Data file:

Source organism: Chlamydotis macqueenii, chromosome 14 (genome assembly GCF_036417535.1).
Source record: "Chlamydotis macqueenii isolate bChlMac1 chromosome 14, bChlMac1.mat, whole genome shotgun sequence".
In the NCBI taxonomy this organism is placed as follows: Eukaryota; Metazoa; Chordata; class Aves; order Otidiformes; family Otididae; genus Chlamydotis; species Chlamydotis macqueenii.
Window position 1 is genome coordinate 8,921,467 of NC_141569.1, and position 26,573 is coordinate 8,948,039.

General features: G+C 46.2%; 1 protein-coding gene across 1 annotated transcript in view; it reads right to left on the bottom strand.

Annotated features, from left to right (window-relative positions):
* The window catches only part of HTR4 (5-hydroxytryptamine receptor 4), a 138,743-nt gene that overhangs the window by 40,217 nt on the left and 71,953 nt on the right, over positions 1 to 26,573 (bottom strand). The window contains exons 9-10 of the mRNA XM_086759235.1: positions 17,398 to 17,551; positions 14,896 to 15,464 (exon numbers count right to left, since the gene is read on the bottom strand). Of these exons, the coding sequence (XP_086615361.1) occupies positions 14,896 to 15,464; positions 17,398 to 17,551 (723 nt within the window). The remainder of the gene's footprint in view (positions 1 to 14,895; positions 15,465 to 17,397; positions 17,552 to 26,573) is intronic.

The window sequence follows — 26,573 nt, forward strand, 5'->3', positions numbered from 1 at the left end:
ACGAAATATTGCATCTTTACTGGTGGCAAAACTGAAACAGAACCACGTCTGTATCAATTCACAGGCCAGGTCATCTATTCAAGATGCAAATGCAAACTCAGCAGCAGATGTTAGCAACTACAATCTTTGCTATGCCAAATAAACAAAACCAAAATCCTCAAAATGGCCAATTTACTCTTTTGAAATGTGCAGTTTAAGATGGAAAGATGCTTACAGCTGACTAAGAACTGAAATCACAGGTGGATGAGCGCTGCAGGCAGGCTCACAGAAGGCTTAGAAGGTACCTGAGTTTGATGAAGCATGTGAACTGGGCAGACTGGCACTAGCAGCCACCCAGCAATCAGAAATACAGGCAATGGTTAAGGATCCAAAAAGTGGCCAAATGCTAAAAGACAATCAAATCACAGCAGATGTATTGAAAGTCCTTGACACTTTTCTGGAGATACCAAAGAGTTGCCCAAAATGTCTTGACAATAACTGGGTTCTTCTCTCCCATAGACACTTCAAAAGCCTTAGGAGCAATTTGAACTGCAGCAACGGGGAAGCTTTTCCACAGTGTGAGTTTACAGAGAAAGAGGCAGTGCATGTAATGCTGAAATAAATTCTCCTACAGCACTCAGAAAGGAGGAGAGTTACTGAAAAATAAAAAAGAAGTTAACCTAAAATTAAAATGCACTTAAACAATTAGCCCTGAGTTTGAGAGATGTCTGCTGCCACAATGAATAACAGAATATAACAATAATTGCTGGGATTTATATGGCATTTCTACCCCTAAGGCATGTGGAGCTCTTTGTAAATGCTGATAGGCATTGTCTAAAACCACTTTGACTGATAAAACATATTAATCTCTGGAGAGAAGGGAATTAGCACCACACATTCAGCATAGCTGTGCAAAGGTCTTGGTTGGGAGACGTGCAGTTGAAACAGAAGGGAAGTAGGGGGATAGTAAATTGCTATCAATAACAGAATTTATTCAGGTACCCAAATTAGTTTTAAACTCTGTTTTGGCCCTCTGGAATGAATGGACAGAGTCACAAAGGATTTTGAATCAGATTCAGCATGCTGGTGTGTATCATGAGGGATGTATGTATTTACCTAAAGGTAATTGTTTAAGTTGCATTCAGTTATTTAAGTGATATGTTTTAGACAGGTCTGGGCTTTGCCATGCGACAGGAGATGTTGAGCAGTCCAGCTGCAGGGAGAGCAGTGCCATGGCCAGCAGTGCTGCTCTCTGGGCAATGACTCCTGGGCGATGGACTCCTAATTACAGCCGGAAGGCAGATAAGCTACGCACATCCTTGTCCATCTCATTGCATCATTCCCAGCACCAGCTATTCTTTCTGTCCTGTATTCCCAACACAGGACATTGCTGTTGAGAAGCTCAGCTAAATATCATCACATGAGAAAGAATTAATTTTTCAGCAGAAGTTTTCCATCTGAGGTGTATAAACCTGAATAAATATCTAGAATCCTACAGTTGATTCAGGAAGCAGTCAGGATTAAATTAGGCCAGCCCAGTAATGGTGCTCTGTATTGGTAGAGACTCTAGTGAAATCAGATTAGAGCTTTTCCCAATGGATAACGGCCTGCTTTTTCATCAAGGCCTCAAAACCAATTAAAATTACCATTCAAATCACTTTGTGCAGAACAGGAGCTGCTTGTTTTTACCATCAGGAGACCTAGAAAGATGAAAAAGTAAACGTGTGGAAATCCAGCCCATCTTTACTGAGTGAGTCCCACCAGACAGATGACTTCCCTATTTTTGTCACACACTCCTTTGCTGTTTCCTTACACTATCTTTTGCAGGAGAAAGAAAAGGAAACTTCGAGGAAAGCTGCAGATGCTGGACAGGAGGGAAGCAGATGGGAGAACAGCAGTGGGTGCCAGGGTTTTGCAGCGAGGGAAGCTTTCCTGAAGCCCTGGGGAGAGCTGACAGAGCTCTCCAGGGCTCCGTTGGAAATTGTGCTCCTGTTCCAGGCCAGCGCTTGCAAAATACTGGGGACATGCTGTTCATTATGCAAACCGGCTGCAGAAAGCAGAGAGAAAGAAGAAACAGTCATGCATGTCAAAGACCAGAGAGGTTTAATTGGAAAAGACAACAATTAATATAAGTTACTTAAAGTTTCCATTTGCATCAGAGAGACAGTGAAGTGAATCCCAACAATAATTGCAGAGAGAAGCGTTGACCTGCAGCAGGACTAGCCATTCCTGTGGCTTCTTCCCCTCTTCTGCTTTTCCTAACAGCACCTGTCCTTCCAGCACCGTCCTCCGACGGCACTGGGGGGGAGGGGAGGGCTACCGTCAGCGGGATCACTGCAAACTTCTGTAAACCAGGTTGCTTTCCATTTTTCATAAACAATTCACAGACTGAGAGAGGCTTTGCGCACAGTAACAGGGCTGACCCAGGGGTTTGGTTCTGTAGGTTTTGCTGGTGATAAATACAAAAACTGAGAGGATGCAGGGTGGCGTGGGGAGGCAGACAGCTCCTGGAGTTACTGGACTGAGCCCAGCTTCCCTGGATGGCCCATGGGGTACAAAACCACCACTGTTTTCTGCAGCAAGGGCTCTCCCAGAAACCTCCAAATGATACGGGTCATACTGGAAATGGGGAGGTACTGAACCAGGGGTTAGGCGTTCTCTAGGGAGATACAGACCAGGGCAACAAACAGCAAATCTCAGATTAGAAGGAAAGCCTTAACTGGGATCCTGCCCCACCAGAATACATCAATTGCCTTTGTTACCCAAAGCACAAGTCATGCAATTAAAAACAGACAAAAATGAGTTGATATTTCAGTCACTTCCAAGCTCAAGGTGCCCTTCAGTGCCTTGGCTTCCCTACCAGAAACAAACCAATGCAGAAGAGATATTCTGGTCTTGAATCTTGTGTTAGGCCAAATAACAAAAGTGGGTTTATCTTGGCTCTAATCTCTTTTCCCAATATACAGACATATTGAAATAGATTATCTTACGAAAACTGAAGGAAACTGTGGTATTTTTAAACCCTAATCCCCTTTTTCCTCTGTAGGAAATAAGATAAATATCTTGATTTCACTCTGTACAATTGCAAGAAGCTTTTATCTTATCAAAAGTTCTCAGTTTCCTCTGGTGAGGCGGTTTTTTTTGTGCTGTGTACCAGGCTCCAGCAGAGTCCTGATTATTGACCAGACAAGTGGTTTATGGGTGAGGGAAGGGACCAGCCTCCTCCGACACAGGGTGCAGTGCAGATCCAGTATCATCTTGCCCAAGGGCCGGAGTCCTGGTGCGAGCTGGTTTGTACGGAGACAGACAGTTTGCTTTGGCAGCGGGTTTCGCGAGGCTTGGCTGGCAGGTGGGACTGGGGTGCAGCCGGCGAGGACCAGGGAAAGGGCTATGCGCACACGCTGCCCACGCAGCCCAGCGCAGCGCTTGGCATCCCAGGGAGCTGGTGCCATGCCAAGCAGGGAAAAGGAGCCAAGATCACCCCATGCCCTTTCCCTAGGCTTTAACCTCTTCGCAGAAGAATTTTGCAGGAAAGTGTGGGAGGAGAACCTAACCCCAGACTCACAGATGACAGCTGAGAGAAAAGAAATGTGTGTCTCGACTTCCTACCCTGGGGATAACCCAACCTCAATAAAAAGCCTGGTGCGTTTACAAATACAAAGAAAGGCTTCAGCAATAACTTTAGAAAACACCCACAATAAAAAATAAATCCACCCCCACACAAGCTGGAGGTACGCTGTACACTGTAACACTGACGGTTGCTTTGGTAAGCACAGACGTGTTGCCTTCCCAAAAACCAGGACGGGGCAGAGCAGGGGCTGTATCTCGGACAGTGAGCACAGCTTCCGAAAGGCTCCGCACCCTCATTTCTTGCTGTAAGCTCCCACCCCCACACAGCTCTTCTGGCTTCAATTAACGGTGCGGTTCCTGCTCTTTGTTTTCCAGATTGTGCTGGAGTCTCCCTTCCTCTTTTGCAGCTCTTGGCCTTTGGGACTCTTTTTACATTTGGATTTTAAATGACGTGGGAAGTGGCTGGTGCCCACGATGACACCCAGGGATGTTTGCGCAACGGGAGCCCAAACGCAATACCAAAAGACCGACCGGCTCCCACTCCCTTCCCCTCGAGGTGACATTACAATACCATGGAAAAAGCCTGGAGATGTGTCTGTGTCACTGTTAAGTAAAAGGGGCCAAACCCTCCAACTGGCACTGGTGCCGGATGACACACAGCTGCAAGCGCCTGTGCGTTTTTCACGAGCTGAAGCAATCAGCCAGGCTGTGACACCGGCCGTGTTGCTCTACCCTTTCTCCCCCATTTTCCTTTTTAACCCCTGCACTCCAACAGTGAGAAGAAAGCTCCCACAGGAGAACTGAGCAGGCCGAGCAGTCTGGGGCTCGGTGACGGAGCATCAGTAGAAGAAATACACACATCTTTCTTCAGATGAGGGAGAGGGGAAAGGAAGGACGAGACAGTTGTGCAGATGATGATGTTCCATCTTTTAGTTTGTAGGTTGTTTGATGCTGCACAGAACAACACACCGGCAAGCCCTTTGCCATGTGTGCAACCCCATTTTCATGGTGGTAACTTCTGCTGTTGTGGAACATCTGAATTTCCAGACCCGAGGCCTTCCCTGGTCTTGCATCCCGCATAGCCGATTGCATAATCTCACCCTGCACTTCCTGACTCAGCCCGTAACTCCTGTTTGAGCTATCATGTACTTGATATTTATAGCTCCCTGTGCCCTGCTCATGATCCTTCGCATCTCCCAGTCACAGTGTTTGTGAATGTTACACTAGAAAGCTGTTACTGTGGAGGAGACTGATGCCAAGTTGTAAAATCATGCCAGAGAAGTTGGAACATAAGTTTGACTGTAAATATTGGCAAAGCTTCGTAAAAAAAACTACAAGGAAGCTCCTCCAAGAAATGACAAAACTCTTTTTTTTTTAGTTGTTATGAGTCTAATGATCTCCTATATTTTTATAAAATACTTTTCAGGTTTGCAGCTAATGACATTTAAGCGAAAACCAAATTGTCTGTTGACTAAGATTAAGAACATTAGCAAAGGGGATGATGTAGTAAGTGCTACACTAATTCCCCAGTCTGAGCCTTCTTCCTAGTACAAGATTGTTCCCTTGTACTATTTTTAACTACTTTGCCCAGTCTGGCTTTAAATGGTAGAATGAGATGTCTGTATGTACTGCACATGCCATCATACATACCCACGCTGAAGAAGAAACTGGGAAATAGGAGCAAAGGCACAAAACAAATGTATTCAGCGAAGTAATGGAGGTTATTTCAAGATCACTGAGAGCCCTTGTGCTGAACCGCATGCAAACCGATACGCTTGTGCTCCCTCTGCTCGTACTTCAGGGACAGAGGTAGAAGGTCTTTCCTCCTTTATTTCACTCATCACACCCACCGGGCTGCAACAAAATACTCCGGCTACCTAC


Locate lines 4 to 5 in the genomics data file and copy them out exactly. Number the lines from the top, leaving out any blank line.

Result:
Window position 1 is genome coordinate 8,921,467 of NC_141569.1, and position 26,573 is coordinate 8,948,039.

General features: G+C 46.2%; 1 protein-coding gene across 1 annotated transcript in view; it reads right to left on the bottom strand.